Written and Read by M. Jones
Greg was alone in the bar, the manila envelope she had given him taunting him with its secreted horror. With trepidation he pulled the large 8×10 photographs out and laid them in a semi-circle on the round wooden table. He shuffled and arranged until they gave him a base chronological order of how the crime was committed, a scene that was grossly edited to the point of missing huge chunks of its story.
On the surface, it was a fairly basic murder, two women shot execution-style, each with a single bullet through the temple. It had been a clear, warm night on July tenth of this year, and Georgia and Hannah Linden were driving back to Calgary after spending the night at a cousin’s house who had a farm just outside of the city. According to the initial police report, they had left in the middle of the night when the cousin’s father came home, drunk and looking to start a fight. Hannah, Georgia’s fifteen-year-old daughter, was pushed against a wall after calling her cousin’s father a ‘fucking alcoholic’. After some back and forth name-calling, the father tossed them out, and their two-hour trek back to Calgary began.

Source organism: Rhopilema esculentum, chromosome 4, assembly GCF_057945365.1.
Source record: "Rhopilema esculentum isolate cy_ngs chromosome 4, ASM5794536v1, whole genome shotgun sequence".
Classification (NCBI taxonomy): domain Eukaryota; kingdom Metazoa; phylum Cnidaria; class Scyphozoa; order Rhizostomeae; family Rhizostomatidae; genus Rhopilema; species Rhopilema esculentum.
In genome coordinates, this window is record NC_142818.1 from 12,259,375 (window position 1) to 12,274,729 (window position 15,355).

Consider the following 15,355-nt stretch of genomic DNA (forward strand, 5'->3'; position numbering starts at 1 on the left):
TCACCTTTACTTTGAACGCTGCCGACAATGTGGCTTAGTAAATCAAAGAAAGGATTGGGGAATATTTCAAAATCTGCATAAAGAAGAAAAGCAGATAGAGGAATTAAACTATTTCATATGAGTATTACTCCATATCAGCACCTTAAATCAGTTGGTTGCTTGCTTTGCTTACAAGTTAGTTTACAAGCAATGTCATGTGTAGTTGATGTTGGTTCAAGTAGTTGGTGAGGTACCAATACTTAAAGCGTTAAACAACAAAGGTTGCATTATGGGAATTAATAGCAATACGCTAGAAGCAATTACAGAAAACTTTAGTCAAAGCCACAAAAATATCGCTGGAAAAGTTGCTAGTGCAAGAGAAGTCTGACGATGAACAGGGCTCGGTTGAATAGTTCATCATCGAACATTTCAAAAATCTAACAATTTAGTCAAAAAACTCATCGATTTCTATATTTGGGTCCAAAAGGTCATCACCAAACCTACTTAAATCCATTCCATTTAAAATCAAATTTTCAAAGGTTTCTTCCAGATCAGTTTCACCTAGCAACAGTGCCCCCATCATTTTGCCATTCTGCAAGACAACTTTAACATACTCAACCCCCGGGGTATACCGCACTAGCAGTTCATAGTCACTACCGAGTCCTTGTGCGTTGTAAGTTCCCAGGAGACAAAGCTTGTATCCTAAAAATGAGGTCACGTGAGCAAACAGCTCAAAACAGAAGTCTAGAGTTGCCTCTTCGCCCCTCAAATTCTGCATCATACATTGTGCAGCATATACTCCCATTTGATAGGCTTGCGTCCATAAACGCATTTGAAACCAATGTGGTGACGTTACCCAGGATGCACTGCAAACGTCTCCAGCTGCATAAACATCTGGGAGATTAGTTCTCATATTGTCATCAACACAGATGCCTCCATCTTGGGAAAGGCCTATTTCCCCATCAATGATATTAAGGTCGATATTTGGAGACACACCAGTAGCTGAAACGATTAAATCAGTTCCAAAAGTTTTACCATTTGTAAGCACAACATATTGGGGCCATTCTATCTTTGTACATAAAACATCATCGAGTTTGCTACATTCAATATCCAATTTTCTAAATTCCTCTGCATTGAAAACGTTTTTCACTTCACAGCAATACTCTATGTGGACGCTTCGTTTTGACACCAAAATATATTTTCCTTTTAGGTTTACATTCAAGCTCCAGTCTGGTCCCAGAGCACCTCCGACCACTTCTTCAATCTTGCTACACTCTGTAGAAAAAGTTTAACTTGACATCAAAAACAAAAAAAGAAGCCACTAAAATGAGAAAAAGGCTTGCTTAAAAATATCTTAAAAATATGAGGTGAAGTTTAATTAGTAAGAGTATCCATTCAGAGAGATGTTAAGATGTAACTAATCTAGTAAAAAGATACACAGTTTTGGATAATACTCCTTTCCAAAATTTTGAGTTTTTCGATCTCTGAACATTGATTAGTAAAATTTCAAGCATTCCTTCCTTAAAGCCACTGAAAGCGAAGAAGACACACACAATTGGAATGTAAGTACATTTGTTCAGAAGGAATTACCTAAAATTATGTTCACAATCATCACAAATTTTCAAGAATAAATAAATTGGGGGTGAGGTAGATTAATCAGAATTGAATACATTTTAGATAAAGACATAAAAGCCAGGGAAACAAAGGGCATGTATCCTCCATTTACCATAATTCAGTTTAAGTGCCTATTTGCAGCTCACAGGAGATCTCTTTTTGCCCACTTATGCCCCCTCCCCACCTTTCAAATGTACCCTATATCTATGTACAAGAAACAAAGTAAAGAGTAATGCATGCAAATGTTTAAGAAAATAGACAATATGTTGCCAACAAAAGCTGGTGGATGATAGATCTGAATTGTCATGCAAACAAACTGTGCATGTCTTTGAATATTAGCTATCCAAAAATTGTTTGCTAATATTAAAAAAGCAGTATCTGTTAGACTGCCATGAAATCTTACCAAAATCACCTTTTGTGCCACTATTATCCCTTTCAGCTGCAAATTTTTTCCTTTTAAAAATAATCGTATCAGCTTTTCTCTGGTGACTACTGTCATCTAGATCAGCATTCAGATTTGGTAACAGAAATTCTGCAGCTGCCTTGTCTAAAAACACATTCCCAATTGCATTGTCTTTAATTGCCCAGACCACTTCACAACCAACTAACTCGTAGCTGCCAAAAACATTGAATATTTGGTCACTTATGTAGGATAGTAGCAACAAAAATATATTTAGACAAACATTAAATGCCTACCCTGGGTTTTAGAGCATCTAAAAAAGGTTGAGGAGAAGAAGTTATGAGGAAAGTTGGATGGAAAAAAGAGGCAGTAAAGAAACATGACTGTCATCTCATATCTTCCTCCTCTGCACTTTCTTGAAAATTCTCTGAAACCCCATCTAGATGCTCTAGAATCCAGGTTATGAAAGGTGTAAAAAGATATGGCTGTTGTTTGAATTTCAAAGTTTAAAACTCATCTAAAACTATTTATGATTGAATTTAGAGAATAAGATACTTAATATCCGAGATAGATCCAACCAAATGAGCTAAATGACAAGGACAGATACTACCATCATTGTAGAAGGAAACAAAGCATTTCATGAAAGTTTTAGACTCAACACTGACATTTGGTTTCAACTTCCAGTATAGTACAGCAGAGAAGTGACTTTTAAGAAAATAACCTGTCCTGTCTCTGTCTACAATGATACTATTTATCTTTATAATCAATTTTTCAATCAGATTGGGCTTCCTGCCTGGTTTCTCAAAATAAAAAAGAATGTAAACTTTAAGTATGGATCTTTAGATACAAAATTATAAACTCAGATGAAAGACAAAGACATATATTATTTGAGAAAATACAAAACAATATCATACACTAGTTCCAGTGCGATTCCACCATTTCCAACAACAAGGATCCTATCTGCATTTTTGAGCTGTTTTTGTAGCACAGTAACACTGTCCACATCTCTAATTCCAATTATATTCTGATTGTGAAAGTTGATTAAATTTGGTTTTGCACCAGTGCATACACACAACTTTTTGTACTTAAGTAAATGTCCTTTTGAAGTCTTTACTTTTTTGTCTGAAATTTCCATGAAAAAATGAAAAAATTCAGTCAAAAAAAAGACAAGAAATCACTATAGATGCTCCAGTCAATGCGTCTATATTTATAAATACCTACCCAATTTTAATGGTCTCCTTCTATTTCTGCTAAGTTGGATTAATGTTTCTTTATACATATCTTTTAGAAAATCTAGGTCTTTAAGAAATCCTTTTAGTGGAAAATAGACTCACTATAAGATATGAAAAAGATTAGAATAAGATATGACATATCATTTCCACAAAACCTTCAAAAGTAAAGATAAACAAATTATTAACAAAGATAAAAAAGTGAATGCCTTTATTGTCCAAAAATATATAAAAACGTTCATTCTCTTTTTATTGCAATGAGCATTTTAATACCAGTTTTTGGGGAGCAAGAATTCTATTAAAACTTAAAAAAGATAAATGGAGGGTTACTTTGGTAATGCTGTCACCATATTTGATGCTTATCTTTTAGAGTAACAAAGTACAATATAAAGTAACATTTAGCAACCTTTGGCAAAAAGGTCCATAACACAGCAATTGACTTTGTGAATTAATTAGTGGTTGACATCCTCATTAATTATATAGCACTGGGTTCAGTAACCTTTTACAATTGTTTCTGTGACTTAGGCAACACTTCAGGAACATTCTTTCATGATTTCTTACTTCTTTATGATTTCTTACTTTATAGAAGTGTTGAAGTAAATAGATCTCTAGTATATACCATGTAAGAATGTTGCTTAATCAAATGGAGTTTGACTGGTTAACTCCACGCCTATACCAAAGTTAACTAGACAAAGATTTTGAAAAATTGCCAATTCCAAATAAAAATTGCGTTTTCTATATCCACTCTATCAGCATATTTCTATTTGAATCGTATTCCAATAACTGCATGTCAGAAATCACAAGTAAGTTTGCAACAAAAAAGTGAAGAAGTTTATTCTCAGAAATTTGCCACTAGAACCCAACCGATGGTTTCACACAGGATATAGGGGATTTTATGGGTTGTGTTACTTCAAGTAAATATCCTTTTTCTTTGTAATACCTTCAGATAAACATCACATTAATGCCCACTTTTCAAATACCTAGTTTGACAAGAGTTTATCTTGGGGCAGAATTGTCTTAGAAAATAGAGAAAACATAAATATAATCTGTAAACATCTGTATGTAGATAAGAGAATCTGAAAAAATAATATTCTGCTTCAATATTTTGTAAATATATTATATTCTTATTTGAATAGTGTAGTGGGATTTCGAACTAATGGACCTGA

Hannah had been shot first. There was some indication that her mother understood what had happened due to the defensive wound on her hand, a circular stigmata from her holding her palm out and pressing her knuckles against her temple. The bullet had gone straight through her hand and then her skull, killing her, like her daughter, instantly. The killer wasted no time and put the coffin nails in their left eyes immediately after the shooting. Like Denise Mooreland, the killer had to prop Hannah’s body up, making sure she was staring straight ahead into what was would usually be a busy street.
The scene on the table seemed disjointed. Rushed.
Greg stared at the collection, barely noticing the bloodied nail that fell onto one of the photographs. He knew without looking up that Rachel Wallace was with him, the bloodied maw that was once her face now pockmarked with rusty, iron nails. He picked up the photo that she, and thus his subconscious, had singled out, the nail falling off the edge and leaving a long smear of blood that gradually faded into nothing. It was a photo of the surrounding buildings that clung close to the exit ramp A pharmacy nestled on the first floor, with a variety store and a brownstone that was a medical building hugging close beside it. He frowned, the close proximity of the buildings puzzling him.